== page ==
To that end, trustees of The Parrot Society UK agreed the sum of £2,455 from our Conservation Fund towards the purchase of camera traps and surveillance, to help with this worthwhile project. We look forward to future updates and progress in this area.
New photograph sent by Mark Hall 4th April 2022 -
Two parent birds at nest entrance, with two chicks inside -
Further updates received 2022 -
A pre-dawn start from Santa Rosa de Cabal, a coffee town in the centre of Colombia, takes us from tarmacked road to dirt track to what seems like a rutted and rock-strewn river bed. As we ascend from 1700 metres to around 3000m, the air grows colder and we pull our coats closer around us. We are on a mission to count the local population of Fuerte’s Parrot, one of the world’s rarest, and this area, known as El Cortaderal, is one of the best places to find it. We gather on a small ridge overlooking a gully lined with moss and lichen-covered trees and wait. This small parrot is extraordinarily well-camouflaged amongst the shades of green and grey and is usually silent when feeding, so spotting even 1 of a population of only some 25 individuals is no easy task. Suddenly, though, the tell-tale squeaky-door calls ring out, and a flock of 12 dive into a nearby tree to feed on their favourite mistletoe. They are here!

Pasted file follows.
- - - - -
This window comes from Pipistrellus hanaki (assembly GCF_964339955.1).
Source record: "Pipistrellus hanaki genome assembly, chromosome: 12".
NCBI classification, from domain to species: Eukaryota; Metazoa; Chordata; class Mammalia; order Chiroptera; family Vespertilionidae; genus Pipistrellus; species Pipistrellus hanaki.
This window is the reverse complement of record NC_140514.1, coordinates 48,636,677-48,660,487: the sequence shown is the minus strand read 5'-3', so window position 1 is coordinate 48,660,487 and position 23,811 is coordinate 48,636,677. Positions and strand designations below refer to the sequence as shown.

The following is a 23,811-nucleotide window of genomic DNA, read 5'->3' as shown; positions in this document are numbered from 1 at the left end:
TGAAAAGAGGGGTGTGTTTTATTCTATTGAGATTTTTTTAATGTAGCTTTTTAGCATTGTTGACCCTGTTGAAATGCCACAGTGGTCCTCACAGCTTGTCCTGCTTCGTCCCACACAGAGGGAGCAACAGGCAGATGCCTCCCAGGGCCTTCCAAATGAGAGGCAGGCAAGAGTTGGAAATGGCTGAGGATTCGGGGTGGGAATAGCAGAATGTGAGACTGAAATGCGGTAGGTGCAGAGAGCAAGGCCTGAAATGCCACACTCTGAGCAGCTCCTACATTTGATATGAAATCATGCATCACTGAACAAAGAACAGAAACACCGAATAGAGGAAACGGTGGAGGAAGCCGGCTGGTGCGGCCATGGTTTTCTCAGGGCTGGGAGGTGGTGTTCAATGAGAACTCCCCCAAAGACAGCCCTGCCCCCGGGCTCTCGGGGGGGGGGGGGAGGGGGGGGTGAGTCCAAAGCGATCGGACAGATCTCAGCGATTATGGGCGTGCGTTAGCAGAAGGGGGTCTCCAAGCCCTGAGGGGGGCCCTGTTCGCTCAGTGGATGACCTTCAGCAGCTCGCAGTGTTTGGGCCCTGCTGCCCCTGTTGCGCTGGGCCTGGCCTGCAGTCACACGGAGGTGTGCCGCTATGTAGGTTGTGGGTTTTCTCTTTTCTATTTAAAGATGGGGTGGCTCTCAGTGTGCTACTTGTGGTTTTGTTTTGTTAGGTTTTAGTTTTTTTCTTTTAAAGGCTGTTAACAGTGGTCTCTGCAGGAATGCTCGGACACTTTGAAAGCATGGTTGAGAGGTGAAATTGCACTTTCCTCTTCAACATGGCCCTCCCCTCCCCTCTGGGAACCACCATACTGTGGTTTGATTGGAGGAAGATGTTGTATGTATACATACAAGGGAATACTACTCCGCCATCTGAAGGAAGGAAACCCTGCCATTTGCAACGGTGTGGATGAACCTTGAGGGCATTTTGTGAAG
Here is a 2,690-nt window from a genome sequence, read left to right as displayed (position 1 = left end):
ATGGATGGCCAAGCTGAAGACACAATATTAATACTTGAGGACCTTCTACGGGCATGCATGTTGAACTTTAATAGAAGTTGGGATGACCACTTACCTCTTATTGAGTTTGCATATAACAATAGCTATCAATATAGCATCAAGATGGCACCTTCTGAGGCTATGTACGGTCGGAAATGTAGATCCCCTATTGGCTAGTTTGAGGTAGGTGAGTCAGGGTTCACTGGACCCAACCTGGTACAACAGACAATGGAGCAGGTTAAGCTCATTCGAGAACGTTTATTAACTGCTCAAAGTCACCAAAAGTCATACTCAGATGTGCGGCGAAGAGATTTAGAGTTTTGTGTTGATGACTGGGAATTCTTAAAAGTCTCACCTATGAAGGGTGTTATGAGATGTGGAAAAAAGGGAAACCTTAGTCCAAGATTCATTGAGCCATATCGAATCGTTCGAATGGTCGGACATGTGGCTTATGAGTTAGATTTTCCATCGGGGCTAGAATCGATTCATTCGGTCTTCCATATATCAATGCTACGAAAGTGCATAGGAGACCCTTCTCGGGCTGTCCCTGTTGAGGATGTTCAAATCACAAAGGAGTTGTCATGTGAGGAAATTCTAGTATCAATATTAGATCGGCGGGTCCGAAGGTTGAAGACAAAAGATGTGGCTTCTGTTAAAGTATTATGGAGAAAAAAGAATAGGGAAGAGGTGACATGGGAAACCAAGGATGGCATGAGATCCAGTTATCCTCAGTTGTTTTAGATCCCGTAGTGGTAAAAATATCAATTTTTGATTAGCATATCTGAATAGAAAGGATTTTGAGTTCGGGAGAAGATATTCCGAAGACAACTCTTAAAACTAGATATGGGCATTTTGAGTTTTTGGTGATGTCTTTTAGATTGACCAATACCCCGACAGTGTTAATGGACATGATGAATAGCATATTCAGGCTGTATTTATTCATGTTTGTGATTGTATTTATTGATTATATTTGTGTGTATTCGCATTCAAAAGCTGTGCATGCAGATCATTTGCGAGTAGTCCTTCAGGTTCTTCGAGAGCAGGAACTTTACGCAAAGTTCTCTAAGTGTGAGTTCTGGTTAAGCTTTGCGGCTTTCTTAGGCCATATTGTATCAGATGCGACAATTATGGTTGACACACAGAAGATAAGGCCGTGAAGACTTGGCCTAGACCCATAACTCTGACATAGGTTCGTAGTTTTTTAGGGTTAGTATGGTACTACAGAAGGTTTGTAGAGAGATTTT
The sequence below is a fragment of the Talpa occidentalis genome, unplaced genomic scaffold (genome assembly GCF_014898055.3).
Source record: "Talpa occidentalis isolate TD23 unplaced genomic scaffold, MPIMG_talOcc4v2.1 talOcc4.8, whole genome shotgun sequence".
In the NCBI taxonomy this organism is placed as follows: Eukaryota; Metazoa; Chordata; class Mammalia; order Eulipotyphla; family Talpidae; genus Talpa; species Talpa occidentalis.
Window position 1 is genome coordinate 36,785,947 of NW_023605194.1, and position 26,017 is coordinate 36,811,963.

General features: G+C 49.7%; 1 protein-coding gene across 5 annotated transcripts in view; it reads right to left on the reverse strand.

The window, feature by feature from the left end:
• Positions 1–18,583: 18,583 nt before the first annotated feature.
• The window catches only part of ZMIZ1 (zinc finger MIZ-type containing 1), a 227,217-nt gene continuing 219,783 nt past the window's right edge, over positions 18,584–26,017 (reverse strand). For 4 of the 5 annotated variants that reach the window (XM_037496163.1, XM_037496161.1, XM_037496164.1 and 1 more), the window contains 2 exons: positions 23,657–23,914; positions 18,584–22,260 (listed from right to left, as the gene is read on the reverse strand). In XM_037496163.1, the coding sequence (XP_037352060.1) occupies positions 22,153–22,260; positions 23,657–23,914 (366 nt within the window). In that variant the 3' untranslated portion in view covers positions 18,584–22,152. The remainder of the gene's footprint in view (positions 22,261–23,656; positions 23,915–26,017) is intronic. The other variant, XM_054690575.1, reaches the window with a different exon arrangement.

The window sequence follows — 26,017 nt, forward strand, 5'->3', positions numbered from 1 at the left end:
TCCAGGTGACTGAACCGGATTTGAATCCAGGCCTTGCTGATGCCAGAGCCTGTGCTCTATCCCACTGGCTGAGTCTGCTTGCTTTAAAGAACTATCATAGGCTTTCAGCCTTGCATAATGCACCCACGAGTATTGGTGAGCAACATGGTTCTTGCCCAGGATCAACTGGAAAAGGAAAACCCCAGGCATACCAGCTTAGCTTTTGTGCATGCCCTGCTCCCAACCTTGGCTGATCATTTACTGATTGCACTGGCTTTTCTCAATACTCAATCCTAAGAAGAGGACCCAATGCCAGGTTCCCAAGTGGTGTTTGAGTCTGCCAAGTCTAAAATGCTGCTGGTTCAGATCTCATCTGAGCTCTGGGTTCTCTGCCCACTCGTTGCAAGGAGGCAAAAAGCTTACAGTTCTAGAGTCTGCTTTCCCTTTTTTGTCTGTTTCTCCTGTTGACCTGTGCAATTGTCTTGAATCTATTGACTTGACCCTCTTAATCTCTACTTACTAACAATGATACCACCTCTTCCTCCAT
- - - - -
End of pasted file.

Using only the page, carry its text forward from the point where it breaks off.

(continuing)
Fuerte's parrot on wild guava fruit